UW-Superior

Assistant Professor
Social Work

Boozhoo and hello. My name is Cherie Dakota and I am an Assistant Professor in Social Work at the University of Wisconsin – Superior. My path which has lead to this position includes 30 years in the field ranging from working in downtown Detroit to working on the L’Anse Reservation of Keweenaw Bay Indian Community in the Upper Peninsula of Michigan. I have worked in many branches of the social work field including: work with children and families, child welfare, crisis intervention, higher education, intimate violence programs, health and mental health programming, and substance abuse. I have written grants for and developed many programs for my community, the Keweenaw Bay Indian Community, including: the Niimigimiwang (Dancing in the Rain) Office on Violence against Women, the Domestic Abuse Intervention Project, Tribal Social Services, and development of the Student Services Department for Keweenaw Bay Ojibwa Community College. I enjoy bringing such a broad spectrum of field work to the classroom in micro, mezzo, and macro social work practice.

Teaching and Learning Philosophy

My teaching philosophy focuses on 3 areas: 1. engaging students with the material so they are excited about learning and seek understanding; 2. immersing students in the material so that they can retain and apply knowledge; and 3. scaffolding knowledge both in breadth and depth to use critical thinking skills and develop global applications of knowledge.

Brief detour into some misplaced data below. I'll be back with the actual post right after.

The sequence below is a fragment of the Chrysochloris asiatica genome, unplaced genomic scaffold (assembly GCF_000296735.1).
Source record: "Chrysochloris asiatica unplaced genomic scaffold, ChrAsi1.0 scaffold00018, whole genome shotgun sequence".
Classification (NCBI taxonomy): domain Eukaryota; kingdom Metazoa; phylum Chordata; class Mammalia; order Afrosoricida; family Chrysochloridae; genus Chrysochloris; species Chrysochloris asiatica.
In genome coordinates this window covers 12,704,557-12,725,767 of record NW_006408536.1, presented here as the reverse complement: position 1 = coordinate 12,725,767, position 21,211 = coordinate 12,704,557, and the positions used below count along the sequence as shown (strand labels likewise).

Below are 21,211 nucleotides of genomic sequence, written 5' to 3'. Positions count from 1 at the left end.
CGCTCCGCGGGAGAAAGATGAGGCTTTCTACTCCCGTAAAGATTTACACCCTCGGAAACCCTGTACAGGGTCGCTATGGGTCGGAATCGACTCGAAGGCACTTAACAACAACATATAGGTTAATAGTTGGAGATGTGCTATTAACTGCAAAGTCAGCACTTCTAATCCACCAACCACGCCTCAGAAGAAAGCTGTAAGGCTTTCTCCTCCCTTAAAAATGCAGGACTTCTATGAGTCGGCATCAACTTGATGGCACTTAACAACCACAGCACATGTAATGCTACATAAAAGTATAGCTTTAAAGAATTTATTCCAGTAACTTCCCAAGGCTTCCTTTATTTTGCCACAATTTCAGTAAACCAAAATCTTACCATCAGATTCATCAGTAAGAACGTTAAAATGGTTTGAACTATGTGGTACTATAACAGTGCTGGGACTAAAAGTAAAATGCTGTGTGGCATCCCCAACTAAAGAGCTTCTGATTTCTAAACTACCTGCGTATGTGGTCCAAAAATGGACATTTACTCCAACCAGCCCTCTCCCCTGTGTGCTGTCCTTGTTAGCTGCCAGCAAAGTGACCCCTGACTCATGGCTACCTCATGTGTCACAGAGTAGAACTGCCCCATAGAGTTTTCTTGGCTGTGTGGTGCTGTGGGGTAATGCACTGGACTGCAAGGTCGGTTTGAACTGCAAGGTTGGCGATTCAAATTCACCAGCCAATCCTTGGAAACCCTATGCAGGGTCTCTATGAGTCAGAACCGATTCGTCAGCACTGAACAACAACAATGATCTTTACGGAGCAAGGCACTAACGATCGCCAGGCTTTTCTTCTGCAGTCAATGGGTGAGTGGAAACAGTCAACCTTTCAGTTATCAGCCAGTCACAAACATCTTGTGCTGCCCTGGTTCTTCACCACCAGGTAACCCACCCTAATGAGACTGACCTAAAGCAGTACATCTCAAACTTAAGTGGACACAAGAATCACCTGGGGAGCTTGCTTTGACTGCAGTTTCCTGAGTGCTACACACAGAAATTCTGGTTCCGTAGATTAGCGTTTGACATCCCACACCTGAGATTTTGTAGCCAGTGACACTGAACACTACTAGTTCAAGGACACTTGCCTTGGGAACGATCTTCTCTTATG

I want students to be excited to come to class. I believe that if students are excited about the material, they are more likely to retain the material. I engage students through sharing real life experience as a social worker in both a metropolitan area and a Native community setting. To develop professional skills and critical thinking, I expand on foundational theories and social work skills by developing scenarios in which students practice real-life applications through role play. Lastly, I focus on the application and interconnections between concepts, courses, and venues. I believe that this interconnectivity increases the student’s confidence and competence in the application of knowledge in novel situations.

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